To tell you the honest truth,
I am obliged to say that, if I had not been asked to write these few lines on "How it Feels to be Fifty," being fifty would n't have meant anything in my young life.
Of course this will be a terrible disappointment to the thousands of people who, for twenty-five years, have been counting off the months and days and hours and minutes, saying:
"In twenty-one years more he will be fifty; in ten months more he will be fifty; in eight minutes more he will be fifty! And then he will tell us how it feels, and we can absorb the knowledge from his wise old lips and get ready to feel as we ought to feel when we, too, are fifty."
It is a shame to disappoint such a large and intelligent audience, but I am compelled to state that I do not feel like a doddering old wreck teetering on the edge of the grave.
I remember a lovely underwear advertisement that depicted a sort of "cradle to grave" scene, with a toddling youngster at one end of the bridge of life and an aged man at the other end, and men of various progressive underwear ages scattered between. They were all arrayed in nice comfy underwear, and the bridge over which they were ambling was highest in the middle. It suggested that a man climbs up the bridge of life half his years and then goes down grade until he does n't need any more underwear, because of circumstances over which he has no control.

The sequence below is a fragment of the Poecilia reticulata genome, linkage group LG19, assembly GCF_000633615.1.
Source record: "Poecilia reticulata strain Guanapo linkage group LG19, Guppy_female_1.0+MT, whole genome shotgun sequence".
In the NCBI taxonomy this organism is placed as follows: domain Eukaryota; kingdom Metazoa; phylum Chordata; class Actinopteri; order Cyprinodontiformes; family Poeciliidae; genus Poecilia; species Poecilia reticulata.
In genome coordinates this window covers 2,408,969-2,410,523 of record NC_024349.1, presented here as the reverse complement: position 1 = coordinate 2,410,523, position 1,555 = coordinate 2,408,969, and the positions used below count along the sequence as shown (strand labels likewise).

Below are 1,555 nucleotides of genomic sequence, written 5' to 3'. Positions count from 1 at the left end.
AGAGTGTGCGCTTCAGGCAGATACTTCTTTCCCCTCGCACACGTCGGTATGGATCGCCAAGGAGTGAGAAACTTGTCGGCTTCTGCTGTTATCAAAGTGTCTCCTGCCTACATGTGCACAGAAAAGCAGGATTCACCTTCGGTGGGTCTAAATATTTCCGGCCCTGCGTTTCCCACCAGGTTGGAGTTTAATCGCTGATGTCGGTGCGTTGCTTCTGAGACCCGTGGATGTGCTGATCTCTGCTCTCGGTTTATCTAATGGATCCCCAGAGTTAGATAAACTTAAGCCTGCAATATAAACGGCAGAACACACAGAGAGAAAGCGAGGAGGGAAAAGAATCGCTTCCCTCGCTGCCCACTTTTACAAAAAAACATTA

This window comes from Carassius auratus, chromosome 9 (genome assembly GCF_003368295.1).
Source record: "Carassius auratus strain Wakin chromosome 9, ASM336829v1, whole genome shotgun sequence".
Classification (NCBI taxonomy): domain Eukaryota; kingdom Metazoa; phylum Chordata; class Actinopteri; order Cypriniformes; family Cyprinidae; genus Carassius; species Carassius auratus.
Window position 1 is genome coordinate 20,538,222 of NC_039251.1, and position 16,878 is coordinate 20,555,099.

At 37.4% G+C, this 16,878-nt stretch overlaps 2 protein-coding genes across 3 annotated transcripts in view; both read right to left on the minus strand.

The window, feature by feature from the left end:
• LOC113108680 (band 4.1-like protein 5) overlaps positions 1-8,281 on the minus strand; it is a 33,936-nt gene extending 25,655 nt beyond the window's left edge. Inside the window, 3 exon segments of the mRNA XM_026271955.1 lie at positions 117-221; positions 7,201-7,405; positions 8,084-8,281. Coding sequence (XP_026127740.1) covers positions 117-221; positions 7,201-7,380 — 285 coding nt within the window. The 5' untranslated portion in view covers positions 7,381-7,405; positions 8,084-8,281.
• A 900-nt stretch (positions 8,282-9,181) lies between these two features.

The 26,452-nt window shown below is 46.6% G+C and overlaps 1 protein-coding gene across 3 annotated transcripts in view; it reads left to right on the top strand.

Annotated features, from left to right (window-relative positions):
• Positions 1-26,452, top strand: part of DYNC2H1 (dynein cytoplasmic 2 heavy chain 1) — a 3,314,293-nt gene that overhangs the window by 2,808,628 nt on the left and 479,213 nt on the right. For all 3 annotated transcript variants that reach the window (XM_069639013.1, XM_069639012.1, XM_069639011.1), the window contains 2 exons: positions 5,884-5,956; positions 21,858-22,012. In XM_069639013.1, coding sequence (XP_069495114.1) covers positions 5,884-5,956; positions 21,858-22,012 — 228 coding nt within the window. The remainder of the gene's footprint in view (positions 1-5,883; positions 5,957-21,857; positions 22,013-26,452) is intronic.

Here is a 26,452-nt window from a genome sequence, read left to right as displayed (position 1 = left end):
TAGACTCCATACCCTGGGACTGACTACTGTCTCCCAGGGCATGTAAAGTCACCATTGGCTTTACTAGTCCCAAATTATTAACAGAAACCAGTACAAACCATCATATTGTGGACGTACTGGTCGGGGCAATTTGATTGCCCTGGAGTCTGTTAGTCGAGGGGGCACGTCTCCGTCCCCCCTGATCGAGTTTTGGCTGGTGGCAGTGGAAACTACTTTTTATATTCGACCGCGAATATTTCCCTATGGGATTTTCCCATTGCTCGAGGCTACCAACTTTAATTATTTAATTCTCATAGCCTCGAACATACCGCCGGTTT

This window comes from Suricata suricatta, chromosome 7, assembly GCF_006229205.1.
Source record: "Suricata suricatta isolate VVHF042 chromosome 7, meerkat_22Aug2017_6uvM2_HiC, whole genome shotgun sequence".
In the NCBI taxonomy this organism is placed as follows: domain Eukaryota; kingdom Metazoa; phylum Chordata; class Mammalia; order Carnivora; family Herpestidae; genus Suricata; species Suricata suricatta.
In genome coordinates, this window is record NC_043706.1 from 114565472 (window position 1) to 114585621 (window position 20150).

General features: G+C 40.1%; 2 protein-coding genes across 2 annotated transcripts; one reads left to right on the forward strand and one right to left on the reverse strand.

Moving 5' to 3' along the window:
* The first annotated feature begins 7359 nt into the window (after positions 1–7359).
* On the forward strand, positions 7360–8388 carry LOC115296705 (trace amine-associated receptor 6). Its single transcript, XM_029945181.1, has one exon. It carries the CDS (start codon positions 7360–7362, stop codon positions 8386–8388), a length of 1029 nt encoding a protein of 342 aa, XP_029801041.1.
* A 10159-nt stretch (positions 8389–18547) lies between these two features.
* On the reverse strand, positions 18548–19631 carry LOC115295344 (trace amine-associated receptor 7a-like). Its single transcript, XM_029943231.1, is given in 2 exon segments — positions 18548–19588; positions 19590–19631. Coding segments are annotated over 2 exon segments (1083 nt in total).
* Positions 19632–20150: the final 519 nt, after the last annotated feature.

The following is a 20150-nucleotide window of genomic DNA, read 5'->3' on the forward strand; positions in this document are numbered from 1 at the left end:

This bridge-of-life or hill-of-life idea, with its forty years up-hill and then forty years down-hill, is pure fake. If life were like that I would now be writing a sadly introspective farewell ode, telling how I had reached the apex of life's hill and now saw before me the long slope down into the valley, toward the river all must cross.
I would ring in something about the setting sun and the cooing of the turtle doves in the neat little cemetery at the foot of the hill, and then say I was shouldering my heavy pack with hope and resignation for the final weary down-hill hike. I would add something about being footsore, about spent talents and honorable gray hairs, and everybody would weep and begin to save up money for a floral funeral wreath for me.
The fact is that, except for the almanac, I don't know whether I am fifty or twenty. Judged by the way I feel to-day, I shall keep right on going up-hill, until—it may be a thousand years from now—I come to a jumping-off place.
At fifty I have no feeling of starting down-hill, or of having reached the top of any hill. If you want to call my life a hill, I 'll say I see the road rising just as steadily and regularly and pleasantly ahead of me now as when I was twenty. And the top of it is so far from where I am now, and so much higher, that I can't even see it. Life is just beginning to be interesting.